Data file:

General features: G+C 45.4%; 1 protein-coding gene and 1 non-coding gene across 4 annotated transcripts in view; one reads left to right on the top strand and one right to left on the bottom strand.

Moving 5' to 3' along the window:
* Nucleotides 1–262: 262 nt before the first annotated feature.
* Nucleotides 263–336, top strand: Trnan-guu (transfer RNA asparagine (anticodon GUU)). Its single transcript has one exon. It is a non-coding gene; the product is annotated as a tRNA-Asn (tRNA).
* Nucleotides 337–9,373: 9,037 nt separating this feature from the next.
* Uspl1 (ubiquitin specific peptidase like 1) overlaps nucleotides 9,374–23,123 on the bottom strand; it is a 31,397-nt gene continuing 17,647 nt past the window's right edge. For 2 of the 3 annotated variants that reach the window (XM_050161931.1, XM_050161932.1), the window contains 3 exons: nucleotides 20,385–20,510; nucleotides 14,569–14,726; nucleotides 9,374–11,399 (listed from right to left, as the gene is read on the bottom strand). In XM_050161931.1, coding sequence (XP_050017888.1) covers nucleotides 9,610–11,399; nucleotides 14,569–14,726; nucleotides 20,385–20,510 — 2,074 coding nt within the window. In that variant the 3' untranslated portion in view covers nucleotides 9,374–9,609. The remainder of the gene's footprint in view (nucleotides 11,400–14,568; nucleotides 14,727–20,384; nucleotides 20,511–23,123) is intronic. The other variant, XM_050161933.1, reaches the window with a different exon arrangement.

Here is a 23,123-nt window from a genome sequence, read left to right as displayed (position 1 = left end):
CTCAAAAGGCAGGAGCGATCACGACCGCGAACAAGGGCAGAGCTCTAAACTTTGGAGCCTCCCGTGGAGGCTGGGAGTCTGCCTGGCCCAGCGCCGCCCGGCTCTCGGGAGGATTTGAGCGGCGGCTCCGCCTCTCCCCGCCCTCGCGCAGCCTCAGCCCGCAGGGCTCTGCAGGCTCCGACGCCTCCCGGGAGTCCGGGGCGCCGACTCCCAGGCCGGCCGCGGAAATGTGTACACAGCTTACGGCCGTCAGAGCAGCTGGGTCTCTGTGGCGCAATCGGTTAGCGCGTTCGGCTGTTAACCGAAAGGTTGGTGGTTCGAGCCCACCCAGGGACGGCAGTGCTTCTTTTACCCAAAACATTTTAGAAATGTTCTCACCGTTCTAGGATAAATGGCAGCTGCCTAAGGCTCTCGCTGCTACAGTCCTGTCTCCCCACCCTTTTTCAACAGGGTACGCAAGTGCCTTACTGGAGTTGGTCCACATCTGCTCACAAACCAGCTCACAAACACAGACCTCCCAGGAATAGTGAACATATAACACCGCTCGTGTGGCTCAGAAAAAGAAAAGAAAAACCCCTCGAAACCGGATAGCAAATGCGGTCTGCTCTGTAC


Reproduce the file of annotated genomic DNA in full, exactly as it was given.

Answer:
General features: G+C 45.4%; 1 protein-coding gene and 1 non-coding gene across 4 annotated transcripts in view; one reads left to right on the top strand and one right to left on the bottom strand.

Moving 5' to 3' along the window:
* Nucleotides 1–262: 262 nt before the first annotated feature.
* Nucleotides 263–336, top strand: Trnan-guu (transfer RNA asparagine (anticodon GUU)). Its single transcript has one exon. It is a non-coding gene; the product is annotated as a tRNA-Asn (tRNA).
* Nucleotides 337–9,373: 9,037 nt separating this feature from the next.
* Uspl1 (ubiquitin specific peptidase like 1) overlaps nucleotides 9,374–23,123 on the bottom strand; it is a 31,397-nt gene continuing 17,647 nt past the window's right edge. For 2 of the 3 annotated variants that reach the window (XM_050161931.1, XM_050161932.1), the window contains 3 exons: nucleotides 20,385–20,510; nucleotides 14,569–14,726; nucleotides 9,374–11,399 (listed from right to left, as the gene is read on the bottom strand). In XM_050161931.1, coding sequence (XP_050017888.1) covers nucleotides 9,610–11,399; nucleotides 14,569–14,726; nucleotides 20,385–20,510 — 2,074 coding nt within the window. In that variant the 3' untranslated portion in view covers nucleotides 9,374–9,609. The remainder of the gene's footprint in view (nucleotides 11,400–14,568; nucleotides 14,727–20,384; nucleotides 20,511–23,123) is intronic. The other variant, XM_050161933.1, reaches the window with a different exon arrangement.

Here is a 23,123-nt window from a genome sequence, read left to right as displayed (position 1 = left end):
CTCAAAAGGCAGGAGCGATCACGACCGCGAACAAGGGCAGAGCTCTAAACTTTGGAGCCTCCCGTGGAGGCTGGGAGTCTGCCTGGCCCAGCGCCGCCCGGCTCTCGGGAGGATTTGAGCGGCGGCTCCGCCTCTCCCCGCCCTCGCGCAGCCTCAGCCCGCAGGGCTCTGCAGGCTCCGACGCCTCCCGGGAGTCCGGGGCGCCGACTCCCAGGCCGGCCGCGGAAATGTGTACACAGCTTACGGCCGTCAGAGCAGCTGGGTCTCTGTGGCGCAATCGGTTAGCGCGTTCGGCTGTTAACCGAAAGGTTGGTGGTTCGAGCCCACCCAGGGACGGCAGTGCTTCTTTTACCCAAAACATTTTAGAAATGTTCTCACCGTTCTAGGATAAATGGCAGCTGCCTAAGGCTCTCGCTGCTACAGTCCTGTCTCCCCACCCTTTTTCAACAGGGTACGCAAGTGCCTTACTGGAGTTGGTCCACATCTGCTCACAAACCAGCTCACAAACACAGACCTCCCAGGAATAGTGAACATATAACACCGCTCGTGTGGCTCAGAAAAAGAAAAGAAAAACCCCTCGAAACCGGATAGCAAATGCGGTCTGCTCTGTAC